New Rule 10b5-2, expands the circle of people who are liable for insider trading when they trade on the basis of a tip received from someone else. Under the new rule, people who received material inside information from their parents, spouses, children, siblings or others with whom they have a history of sharing confidences will now be liable for insider trading if they subsequently trade on the basis of that information.
Both Regulation FD and the new insider trading rules become effective on October 23, 2000, but public companies should begin compliance immediately.
In light of these new rules, VCs and their portfolio companies should consider some of the following actions:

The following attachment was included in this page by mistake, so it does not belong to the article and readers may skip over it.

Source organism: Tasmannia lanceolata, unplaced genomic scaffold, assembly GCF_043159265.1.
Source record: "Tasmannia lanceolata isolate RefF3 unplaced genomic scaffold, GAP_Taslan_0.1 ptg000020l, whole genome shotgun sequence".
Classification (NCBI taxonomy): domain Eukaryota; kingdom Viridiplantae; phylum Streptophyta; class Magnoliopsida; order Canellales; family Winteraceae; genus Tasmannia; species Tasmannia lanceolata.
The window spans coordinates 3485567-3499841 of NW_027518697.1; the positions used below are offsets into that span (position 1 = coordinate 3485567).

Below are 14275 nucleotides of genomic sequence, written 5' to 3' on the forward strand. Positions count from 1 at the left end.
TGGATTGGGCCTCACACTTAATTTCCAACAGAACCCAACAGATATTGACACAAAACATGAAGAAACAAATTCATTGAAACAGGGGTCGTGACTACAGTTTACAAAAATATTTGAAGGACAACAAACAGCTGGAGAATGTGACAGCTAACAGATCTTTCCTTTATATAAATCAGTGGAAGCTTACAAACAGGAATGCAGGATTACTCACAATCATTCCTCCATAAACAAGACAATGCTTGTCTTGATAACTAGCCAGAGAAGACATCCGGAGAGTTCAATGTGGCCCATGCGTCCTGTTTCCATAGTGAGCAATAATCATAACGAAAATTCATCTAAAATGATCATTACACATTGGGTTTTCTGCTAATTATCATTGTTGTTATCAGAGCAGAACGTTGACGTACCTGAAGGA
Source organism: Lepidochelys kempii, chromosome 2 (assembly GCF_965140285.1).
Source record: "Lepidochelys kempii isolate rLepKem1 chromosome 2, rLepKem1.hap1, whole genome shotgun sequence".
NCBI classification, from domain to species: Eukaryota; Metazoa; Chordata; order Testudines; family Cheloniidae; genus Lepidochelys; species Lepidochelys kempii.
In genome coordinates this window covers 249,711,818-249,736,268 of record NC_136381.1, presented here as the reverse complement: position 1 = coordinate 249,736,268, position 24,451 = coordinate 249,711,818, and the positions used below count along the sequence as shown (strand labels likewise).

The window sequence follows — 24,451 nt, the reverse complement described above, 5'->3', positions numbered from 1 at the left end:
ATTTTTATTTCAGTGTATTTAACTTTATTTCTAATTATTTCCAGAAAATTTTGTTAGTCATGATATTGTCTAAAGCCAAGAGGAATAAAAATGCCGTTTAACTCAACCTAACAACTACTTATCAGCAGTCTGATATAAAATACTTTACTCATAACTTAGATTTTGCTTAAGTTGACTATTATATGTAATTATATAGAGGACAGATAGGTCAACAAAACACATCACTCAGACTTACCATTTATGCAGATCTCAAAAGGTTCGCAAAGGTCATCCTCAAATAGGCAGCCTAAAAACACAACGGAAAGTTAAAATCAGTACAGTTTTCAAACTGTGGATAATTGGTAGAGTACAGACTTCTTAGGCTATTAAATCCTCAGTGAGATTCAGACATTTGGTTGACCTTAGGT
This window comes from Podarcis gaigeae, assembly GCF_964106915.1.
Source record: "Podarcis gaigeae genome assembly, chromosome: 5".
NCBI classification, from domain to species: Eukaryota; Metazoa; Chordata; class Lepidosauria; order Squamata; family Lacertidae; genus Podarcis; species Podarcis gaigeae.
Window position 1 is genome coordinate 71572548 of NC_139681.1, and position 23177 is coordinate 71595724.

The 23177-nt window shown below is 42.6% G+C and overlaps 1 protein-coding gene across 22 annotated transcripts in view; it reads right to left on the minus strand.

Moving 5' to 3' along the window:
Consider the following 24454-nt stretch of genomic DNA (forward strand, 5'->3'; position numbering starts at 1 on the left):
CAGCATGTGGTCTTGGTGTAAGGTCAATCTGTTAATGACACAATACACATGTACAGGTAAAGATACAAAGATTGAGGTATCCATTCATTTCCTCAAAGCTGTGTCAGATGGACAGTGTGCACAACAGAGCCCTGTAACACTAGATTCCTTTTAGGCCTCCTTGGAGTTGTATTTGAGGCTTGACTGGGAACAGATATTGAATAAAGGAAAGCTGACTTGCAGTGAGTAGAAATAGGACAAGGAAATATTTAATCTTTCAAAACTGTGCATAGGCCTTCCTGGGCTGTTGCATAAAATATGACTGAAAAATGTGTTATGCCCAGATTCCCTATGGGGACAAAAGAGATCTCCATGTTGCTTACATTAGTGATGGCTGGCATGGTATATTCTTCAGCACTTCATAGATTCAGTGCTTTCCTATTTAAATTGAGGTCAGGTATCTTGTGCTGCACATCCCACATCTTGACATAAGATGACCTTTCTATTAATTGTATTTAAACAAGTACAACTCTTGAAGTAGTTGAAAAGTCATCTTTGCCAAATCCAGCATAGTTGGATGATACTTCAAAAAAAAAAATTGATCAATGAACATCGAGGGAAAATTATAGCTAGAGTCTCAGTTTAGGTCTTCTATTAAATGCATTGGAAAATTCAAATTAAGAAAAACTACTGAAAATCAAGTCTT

* Increase Your IPO Co-managers. Recently, it has become common to have three co-managers on an IPO. For larger deals, it’s not unusual to have four or five co-managers. Given that Regulation FD does not apply to IPOs or most follow-up offerings, companies are well advised to have more co-managers and use the opportunity to tell their story to more analysts without fear of a Regulation FD violation. Managing the economics of such large syndicates will be a challenge, particularly for smaller deals, but it will probably be easier than attracting new analyst coverage after an IPO given the constraints of the new rule.
* Make Earnings Calls Public. As a matter of course, companies should open up their earnings calls to the public. In order for this approach to be effective, companies should provide advance notice of the call, together with information on how to listen to it live, via Webcast or by telephone. During the call management should not suggest that they will “get back” to analysts with more information at a later time, or make similar statements suggesting the possibility of selective disclosure.